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Monday Memo: Sundance Institute Announces Documentary Edit and Story Lab Projects


It will be a busy week for film festival goers, with New York’s Human Rights Watch Film Festival, Sheffield Doc/Fest and the long running Sydney Film Festival all having begun late last week and running though the end of this weekend. Basil Tsiokos outlined the new non-fiction offerings for each festival over at his What (not) To Doc blog, just as Joshua Brunsting previewed the films at the 28th edition of the Human Rights Watch Film Festival and Tom Roston spoke with the festival’s senior programmer, Leah Sapin, about this year’s curatorial focus on empowerment for Salon. Writing for The Star, Graham Walker listed twenty things to see and do this year at Sheffield Doc/Fest, while Matt Turner looked at how a trio of docs are challenging the narrative around the Syria crisis for Little White Lies. Covering the Sydney Film Festival, the fine folks at 4:3 have already published Ivan Čerečina‘s review of AUSTERLITZ and Anders Furze‘s take on KING OF THE BELGIANS.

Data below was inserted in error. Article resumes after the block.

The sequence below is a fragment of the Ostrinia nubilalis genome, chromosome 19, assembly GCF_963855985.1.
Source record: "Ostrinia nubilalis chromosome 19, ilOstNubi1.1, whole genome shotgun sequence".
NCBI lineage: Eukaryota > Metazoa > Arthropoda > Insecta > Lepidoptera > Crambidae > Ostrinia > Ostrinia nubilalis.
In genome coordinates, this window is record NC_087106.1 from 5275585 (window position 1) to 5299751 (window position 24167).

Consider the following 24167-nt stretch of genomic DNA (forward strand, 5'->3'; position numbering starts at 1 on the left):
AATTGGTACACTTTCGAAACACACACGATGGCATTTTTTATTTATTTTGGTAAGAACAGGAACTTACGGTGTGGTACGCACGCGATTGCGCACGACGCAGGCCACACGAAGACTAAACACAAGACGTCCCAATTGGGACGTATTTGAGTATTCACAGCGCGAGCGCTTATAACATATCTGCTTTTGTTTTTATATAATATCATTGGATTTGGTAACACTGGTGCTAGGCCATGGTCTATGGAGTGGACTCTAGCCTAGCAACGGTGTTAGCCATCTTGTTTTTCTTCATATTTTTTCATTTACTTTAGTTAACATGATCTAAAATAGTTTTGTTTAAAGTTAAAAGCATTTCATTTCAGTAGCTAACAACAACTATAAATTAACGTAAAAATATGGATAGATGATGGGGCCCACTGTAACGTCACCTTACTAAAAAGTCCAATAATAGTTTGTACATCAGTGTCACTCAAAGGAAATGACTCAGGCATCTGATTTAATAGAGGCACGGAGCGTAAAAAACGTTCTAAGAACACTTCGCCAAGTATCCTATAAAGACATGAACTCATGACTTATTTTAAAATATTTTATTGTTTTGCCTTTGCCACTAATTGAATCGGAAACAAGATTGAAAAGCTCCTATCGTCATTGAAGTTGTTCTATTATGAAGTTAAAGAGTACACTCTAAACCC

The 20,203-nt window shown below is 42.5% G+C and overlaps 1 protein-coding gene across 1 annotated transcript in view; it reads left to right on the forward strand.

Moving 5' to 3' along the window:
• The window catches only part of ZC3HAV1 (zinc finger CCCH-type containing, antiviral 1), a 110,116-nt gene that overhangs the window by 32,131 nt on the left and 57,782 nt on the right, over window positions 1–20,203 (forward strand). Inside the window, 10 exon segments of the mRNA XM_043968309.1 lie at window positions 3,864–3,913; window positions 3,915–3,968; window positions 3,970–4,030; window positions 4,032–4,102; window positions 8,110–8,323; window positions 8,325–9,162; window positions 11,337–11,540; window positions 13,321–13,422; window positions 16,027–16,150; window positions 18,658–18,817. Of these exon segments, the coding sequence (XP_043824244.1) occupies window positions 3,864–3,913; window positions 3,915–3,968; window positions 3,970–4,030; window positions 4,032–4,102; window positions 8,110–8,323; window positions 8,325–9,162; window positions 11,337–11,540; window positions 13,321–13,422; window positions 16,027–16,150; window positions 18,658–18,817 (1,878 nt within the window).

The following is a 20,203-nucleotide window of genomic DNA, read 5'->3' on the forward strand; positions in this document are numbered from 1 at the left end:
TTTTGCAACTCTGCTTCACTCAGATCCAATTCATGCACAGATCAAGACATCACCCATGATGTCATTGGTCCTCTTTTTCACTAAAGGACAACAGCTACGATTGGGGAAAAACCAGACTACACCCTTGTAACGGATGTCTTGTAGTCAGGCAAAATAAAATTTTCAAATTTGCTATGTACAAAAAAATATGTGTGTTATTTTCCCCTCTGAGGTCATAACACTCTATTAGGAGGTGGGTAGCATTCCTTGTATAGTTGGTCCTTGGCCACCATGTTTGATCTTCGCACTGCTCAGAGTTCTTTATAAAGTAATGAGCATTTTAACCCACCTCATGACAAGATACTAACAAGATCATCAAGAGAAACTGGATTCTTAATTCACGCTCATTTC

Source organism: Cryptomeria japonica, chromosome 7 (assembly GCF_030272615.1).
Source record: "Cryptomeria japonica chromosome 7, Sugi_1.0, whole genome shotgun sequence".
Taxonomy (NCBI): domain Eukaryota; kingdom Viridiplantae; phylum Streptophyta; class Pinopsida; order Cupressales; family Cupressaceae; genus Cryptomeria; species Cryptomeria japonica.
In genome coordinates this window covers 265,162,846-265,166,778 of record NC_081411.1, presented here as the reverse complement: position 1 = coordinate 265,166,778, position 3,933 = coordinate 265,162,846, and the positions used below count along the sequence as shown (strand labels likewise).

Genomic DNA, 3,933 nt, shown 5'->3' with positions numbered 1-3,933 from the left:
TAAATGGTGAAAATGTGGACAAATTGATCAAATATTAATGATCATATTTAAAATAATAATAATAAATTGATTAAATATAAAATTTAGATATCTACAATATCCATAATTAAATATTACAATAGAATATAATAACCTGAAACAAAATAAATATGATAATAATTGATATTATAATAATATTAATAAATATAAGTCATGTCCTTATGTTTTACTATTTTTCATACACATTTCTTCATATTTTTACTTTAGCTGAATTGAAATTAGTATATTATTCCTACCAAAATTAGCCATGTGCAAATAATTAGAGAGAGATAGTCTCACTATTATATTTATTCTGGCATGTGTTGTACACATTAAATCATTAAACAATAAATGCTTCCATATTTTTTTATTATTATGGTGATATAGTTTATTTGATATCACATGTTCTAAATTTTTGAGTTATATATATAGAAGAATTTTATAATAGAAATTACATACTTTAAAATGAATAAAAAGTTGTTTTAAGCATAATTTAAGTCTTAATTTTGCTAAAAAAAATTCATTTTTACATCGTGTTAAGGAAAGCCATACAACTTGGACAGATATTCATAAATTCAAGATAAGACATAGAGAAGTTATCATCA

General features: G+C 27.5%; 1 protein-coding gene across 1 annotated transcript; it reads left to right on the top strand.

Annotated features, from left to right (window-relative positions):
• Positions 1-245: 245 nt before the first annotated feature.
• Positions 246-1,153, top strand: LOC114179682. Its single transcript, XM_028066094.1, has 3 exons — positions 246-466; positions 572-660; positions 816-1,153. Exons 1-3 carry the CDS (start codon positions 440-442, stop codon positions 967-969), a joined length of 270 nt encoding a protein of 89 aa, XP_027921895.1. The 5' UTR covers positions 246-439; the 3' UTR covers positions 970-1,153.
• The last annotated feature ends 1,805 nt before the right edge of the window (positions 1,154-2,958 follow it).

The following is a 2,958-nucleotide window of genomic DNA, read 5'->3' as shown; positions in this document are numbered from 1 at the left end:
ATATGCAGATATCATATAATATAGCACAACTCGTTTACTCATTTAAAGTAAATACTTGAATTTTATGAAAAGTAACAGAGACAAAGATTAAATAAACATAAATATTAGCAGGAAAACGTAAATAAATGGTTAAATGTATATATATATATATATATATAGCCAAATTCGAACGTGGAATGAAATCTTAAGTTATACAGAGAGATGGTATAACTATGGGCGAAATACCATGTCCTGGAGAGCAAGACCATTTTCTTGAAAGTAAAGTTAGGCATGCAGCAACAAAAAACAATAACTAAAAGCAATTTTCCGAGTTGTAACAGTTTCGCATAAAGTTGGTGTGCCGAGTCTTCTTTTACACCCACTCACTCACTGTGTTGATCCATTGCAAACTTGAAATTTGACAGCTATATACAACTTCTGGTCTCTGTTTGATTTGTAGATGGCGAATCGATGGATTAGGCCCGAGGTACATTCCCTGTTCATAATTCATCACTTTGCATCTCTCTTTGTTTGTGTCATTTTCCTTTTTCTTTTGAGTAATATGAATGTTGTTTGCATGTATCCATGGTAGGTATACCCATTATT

Last Thursday, the Sundance Institute “announced the eight projects selected for its annual Documentary Edit and Story Labs, taking place in two sessions at the Sundance Resort in Utah from June 23-July 1 and July 7-15.” Projects selected include IMPEACHMENT by Brazilian director Petra Costa and editor Jordana Berg, and PEOPLE’S REPUBLIC OF DESIRE by director Hao Wu and editor Nanfu Wang. IndieWire’s Kate Erbland dissected the announcement, noting that projects “explore such timely themes as modern day lynchings, the Dakota Access Pipeline, impeachment, immigration detention centers, and more.” Looking back at the Sundance Documentary Film Program and the Karen Schmeer Film Editing Fellowship’s 3rd annual Contemplating the Cut series, which took place back at the beginning of April, Colin Nusbaum outlined his tips and takeaways for doc editors over at the POV Blog.